For lubriaction, I used copper grease on the lead screw (it looks rusty – but it’s actually just the lube) and I thought I’d try ballistol on the sliding arms.

Now it runs buttery smooth…. soooooo smooth, much more than I expected – even new veritas vice’s don’t run as smooth as this!

I laminated some old oak scraps for sacrificial soft jaws. Putting a 4 degree incline in one was a challenge, but I’m glad I did. It doesn’t take any pressure at all for the work piece to be solid enough to lift up the whole bench. Some old brass screws cut to length complete the vanity.

It’s attached to my bench in a fairly crude way (I’m currently using an old work top as the lumber for my new top is old 6” x 6” pallet bearers that are still drying. It’ll look more in keeping this time next year!)

All in all, I’m really glad I did this project. I’m a young guy at the start of my woodworking life and I have a feeling this vice will look after me for many years, just as I have looked after it.

thanks for reading – any comments, good or bad are welcome.

-- Ben, England.

10 comments so far

View Cantputjamontoast's profile


416 posts in 2852 days

#1 posted 02-15-2015 11:29 PM

May it serve your Grandkids too.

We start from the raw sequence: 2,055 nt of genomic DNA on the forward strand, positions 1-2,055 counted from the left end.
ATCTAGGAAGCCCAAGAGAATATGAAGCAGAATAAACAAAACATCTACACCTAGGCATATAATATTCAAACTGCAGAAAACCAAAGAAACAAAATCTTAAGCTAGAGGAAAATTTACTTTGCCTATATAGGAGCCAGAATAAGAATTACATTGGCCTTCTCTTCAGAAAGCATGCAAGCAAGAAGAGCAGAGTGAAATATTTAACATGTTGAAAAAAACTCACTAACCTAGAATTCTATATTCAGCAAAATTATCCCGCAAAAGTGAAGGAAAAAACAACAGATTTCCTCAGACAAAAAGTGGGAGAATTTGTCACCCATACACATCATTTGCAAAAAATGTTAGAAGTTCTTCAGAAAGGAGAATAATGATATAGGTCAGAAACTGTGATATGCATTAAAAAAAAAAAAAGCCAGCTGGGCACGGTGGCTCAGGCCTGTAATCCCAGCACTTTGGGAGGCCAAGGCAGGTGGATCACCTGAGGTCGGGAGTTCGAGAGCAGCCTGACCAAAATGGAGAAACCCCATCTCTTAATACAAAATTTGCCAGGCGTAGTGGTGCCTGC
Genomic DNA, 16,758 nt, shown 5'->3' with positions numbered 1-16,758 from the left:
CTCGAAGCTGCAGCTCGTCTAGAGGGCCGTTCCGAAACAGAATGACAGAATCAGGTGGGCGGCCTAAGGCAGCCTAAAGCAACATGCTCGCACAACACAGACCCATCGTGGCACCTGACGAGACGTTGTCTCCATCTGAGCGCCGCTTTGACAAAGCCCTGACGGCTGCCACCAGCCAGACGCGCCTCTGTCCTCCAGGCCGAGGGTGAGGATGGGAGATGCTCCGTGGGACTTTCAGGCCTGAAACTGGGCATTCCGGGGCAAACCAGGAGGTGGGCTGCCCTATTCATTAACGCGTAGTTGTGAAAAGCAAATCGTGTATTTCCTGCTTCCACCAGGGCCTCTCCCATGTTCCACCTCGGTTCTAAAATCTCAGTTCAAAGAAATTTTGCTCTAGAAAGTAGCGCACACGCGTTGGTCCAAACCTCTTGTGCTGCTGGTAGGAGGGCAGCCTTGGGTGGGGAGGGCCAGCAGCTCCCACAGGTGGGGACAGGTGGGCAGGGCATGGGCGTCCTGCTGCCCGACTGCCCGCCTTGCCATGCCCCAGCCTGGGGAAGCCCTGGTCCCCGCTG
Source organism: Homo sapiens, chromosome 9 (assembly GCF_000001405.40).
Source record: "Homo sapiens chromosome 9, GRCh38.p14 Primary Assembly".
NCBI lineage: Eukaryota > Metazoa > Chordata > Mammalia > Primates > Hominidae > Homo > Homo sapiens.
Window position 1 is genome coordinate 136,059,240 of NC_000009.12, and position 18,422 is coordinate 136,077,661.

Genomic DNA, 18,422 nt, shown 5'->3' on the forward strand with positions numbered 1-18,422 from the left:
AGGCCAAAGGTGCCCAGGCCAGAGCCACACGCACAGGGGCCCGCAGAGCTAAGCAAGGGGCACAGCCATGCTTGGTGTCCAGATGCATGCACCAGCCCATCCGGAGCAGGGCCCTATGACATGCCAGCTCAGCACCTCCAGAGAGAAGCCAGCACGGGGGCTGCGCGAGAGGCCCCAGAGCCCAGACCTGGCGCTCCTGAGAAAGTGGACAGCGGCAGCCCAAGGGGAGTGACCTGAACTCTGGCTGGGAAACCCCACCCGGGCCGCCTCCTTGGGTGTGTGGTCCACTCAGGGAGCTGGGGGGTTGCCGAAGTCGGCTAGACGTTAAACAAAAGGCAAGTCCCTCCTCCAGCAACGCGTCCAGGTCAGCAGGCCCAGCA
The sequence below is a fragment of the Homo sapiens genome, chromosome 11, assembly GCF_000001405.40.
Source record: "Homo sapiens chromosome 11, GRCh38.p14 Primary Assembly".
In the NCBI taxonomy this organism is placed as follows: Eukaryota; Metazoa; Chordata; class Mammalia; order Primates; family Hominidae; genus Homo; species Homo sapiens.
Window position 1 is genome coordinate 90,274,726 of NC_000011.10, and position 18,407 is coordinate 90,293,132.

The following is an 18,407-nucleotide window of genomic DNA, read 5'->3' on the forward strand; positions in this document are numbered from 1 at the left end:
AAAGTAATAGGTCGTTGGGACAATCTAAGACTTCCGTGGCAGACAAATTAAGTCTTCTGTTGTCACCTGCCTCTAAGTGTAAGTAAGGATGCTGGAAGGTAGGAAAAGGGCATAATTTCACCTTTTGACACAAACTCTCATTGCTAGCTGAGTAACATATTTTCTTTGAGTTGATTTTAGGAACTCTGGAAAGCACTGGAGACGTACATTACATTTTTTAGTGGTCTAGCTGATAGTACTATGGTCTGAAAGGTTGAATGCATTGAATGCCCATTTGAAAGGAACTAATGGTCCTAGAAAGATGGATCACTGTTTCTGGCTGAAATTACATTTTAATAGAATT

-- "Not skilled enough to wipe jam on toast!"

View DocBailey's profile


584 posts in 1780 days

#2 posted 02-15-2015 11:32 PM

Nice save Ben—it would’ve been a pity for this to just rot away and return to its base elements.

View Don W's profile

Don W

17875 posts in 1987 days

#3 posted 02-16-2015 12:20 AM

Excellent restore.

-- Master hand plane hoarder. -

View Tim's profile


3030 posts in 1381 days

#4 posted 02-16-2015 12:44 AM

Wow, you did a really nice job on that.

View Don Broussard's profile

Don Broussard

2986 posts in 1671 days

#5 posted 02-16-2015 02:12 AM

Great job on the vise restore, Benvolio! I like that you did the special treatment on the cast lettering. As for Ward and Payne, it looks like the company was founded in 1803 in Sheffield and operated until 1961. Few details were available, but I found this link on the Internet.

-- People say I hammer like lightning. It's not that I'm fast -- it's that I never hit the same place twice!

View CL810's profile


3404 posts in 2408 days

#6 posted 02-16-2015 02:29 AM

Simply beautiful Ben – great job.

-- "The only limits to our realization of tomorrow will be our doubts of today." - FDR